Other translations
 
Geneva bible, Jubilee bible 2010 - "thou understandeth not the things of God"
 
Mace's N.T. 1729 "your views are worldly concerning what is divine."
 
Thomas Haweis N.T. 1795, The Living Oracles 1835 - "you relish not the things of God"
 
Worsley Version 1770, Sawyer N.T 1858 - "you do not regard the things of God"
 
Revised Version 1885, Young's 1898 - "thou mindest not the things of God"
 
Emphatic Diaglott 1864, Rotherham 1902 - "thou art not regarding the things of God"
 
Twentieth Century N.T. 1904 - "you look at things, not as God does"
 
Weymouth 1912 - "your thoughts are not God's thoughts" 
 
Goospeed 1923 - "you do not side with God"
 
Moffatt N.T. - "your outlook is not God's"  
 
Williams N.T. - "this view of yours is not from God"
 
Revised Standard Version 1952 - "you are not on the side of God"
 
NKJV 1982 - "you are not mindful of the things of God"
 
Concordant Version 2006 - "you are not disposed to that which is of God"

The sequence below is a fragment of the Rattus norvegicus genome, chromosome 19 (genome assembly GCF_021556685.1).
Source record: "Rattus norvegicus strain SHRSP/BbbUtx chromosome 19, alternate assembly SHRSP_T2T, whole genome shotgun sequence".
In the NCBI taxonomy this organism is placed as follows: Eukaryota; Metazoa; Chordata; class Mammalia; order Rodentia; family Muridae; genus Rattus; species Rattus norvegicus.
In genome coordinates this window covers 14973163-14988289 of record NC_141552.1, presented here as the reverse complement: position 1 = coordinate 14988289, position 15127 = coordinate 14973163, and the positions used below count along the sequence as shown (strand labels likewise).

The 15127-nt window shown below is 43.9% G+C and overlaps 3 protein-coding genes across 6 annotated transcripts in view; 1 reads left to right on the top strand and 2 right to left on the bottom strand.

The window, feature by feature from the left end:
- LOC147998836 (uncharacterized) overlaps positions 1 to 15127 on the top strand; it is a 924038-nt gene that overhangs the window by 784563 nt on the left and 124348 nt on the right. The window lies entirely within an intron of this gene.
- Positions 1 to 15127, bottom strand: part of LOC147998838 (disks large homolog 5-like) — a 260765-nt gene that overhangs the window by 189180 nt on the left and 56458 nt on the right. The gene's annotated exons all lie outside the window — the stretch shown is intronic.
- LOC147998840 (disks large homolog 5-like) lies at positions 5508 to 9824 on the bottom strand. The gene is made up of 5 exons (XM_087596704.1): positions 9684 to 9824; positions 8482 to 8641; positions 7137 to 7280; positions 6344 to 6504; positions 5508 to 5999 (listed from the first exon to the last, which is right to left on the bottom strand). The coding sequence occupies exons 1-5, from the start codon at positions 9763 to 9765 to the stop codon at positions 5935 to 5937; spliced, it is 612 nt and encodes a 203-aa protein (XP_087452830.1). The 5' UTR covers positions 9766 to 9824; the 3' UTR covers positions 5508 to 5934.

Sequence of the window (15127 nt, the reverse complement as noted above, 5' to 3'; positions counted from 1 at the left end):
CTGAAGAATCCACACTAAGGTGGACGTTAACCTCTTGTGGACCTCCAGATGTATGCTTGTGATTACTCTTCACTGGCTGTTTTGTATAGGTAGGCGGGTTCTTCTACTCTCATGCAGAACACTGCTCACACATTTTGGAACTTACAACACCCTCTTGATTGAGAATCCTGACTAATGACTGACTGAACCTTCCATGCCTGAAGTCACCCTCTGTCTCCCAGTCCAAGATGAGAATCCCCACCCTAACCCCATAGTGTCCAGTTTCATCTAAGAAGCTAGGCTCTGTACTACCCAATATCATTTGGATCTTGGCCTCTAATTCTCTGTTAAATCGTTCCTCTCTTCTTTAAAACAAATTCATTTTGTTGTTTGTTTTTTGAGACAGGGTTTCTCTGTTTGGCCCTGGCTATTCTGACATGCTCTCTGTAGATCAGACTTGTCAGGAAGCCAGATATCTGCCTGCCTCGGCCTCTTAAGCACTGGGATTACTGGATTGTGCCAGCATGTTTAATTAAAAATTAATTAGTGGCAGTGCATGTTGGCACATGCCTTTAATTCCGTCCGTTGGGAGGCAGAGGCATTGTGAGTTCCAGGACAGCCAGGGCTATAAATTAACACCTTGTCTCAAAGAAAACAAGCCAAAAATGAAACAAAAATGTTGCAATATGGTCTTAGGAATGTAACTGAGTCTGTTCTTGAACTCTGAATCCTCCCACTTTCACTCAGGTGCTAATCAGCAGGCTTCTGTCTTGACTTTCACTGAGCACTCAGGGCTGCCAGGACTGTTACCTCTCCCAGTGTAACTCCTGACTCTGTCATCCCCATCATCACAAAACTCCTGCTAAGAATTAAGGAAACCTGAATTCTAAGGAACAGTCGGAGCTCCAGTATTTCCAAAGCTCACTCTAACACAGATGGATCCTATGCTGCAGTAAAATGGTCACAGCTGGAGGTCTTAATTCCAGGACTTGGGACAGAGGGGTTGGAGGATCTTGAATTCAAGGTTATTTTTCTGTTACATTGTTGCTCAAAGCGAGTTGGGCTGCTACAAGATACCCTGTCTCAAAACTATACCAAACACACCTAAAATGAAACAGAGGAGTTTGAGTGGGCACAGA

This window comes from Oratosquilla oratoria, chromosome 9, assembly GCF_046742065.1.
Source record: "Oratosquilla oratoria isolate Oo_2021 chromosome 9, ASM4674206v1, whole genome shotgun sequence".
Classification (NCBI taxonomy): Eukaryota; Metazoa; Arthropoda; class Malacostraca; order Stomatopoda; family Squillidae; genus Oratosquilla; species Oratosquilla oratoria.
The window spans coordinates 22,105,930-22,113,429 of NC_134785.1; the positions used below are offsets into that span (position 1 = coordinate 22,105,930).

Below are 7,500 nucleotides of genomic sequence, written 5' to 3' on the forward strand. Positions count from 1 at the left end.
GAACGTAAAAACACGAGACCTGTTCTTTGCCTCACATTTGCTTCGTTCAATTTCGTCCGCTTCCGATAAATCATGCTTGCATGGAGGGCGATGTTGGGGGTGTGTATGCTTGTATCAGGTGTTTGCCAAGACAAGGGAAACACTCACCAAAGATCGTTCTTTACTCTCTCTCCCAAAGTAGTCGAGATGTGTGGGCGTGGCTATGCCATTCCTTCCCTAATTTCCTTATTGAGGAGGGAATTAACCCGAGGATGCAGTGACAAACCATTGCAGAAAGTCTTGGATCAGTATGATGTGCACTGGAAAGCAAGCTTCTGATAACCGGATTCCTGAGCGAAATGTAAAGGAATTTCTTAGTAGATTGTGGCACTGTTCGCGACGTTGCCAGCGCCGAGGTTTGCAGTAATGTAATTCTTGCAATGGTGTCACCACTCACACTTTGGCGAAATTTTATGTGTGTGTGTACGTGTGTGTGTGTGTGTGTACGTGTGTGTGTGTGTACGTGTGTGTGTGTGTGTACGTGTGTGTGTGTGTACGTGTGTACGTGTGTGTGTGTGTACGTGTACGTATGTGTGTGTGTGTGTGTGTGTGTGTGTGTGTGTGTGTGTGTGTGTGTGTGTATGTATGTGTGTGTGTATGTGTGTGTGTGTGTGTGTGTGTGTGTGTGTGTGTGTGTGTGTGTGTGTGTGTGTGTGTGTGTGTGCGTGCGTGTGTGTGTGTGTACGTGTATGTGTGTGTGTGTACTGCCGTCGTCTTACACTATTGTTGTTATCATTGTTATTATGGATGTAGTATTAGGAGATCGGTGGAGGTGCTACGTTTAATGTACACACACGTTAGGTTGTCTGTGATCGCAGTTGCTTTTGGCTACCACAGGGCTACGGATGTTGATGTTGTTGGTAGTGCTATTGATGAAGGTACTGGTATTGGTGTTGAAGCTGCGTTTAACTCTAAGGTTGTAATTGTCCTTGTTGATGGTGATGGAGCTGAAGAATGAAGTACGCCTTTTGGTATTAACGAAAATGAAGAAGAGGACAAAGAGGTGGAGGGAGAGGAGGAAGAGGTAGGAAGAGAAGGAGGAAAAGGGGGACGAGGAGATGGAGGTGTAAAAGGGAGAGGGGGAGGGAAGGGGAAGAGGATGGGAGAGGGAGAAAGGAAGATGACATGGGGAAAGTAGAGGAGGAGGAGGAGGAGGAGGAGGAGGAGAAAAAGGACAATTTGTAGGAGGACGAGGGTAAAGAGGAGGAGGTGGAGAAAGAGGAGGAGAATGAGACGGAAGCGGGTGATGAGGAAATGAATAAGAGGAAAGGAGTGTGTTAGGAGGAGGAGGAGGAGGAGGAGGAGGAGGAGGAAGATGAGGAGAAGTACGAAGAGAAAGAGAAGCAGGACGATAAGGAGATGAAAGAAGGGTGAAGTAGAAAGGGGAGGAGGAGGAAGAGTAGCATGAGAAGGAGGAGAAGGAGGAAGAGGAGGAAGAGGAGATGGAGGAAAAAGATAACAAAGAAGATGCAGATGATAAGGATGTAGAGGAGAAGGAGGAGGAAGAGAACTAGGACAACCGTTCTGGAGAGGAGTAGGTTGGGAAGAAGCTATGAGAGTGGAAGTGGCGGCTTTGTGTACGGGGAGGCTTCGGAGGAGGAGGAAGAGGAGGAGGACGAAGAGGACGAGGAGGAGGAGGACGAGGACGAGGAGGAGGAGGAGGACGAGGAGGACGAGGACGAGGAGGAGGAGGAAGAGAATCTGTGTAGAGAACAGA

Easy to Read Version 2006, Expanded bible 2011  - "you don't care about the same things God does."
 
The Sacred Scriptures 2009 "you are not behaving according to what is of God"
 
Lexham English bible 2012 - "you are not intent on the things of God"
 
International Children's Bible 2015 - "you don't care about the things of God."  
 
The King James Bible's "thou SAVOUREST NOT the things that be of God, but those that be of men." is a perfectly good translation.
 
In fact, it effectively communicates a couple of different truths by using this specific word, that the other translations fail to express.  
 
Because Peter's thinking was wrong and he did not understand or appreciate the reasons why the Lord Jesus had to be rejected and die and then rise again, and he even went so far as to "rebuke" Jesus, he "SAVOURED" the things of men and not of God.  He BOTH enjoyed and relished the things of men, AND, because of this, he also gave off "a taste or odor" and "smacked of" the things of men rather than the things of God.  
 
The King James Bible is right, as always. Don't settle for anything less than God's perfect Book.  
 
Will Kinney
 
Return to Articles -  http://brandplucked.webs.com/kjbarticles.htm